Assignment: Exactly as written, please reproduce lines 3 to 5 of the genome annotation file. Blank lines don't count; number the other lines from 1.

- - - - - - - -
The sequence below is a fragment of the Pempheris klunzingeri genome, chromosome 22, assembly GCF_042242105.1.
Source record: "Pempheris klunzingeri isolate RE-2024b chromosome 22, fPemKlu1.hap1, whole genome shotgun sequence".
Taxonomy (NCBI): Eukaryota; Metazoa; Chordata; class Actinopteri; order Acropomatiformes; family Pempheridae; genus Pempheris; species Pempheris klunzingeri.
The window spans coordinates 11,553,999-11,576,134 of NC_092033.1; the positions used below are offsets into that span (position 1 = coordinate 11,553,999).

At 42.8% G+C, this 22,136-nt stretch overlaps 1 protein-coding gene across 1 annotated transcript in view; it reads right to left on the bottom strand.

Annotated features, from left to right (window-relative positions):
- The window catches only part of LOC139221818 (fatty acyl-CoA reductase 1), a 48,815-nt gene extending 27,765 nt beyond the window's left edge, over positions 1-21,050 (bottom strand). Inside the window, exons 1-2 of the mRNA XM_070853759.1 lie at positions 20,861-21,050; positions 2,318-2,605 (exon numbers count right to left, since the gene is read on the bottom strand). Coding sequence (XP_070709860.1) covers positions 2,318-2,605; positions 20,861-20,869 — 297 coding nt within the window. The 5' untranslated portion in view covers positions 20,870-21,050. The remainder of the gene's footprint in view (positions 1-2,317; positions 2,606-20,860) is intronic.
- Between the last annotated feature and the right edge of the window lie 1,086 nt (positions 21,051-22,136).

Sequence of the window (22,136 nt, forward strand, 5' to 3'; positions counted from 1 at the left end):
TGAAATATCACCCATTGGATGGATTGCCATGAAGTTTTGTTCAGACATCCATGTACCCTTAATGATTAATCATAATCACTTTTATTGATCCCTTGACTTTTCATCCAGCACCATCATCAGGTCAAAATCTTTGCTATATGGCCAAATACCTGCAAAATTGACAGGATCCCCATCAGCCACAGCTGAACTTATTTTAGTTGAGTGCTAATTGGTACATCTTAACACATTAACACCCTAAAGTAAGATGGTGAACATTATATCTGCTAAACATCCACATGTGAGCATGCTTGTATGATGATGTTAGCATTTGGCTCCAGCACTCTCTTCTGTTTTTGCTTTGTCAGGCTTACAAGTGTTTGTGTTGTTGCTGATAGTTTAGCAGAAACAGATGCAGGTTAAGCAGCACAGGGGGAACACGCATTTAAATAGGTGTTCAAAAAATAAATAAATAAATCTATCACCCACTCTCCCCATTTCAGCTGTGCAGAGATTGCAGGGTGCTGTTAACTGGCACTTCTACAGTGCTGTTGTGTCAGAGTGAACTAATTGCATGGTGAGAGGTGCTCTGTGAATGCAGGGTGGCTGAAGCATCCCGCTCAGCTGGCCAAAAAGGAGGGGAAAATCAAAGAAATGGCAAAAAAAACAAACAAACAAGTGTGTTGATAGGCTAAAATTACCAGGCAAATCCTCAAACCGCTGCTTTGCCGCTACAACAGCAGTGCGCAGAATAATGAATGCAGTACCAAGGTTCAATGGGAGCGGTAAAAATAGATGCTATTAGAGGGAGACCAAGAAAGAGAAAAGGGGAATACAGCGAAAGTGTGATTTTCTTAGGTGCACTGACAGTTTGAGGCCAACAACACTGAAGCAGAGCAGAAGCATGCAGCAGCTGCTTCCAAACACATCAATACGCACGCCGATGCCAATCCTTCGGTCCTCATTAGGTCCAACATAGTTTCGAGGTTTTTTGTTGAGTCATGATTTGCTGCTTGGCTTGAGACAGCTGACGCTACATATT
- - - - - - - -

Taxonomy (NCBI): Eukaryota; Metazoa; Chordata; class Actinopteri; order Acropomatiformes; family Pempheridae; genus Pempheris; species Pempheris klunzingeri.
The window spans coordinates 11,553,999-11,576,134 of NC_092033.1; the positions used below are offsets into that span (position 1 = coordinate 11,553,999).

At 42.8% G+C, this 22,136-nt stretch overlaps 1 protein-coding gene across 1 annotated transcript in view; it reads right to left on the bottom strand.